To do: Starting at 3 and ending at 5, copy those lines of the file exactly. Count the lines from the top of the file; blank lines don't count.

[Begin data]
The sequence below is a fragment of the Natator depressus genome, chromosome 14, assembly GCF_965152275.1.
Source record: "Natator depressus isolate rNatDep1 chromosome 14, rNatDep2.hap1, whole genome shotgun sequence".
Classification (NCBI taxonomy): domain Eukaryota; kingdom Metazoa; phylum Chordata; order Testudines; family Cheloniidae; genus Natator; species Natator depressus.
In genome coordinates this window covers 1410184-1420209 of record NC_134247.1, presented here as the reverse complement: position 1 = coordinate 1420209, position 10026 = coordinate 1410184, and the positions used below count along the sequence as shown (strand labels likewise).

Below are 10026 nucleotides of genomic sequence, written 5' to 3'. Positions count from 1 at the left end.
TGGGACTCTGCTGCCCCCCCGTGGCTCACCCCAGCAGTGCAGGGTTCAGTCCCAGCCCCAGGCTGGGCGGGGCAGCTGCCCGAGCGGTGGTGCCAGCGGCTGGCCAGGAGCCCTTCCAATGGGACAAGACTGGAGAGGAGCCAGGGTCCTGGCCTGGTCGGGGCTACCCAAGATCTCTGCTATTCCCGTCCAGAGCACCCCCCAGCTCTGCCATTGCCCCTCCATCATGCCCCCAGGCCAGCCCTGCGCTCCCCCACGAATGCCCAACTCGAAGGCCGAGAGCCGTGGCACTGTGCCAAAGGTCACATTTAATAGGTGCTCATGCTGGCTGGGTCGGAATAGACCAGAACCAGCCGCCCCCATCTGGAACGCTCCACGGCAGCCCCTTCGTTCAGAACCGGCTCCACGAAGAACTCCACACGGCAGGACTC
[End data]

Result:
Classification (NCBI taxonomy): domain Eukaryota; kingdom Metazoa; phylum Chordata; order Testudines; family Cheloniidae; genus Natator; species Natator depressus.
In genome coordinates this window covers 1410184-1420209 of record NC_134247.1, presented here as the reverse complement: position 1 = coordinate 1420209, position 10026 = coordinate 1410184, and the positions used below count along the sequence as shown (strand labels likewise).

Below are 10026 nucleotides of genomic sequence, written 5' to 3'. Positions count from 1 at the left end.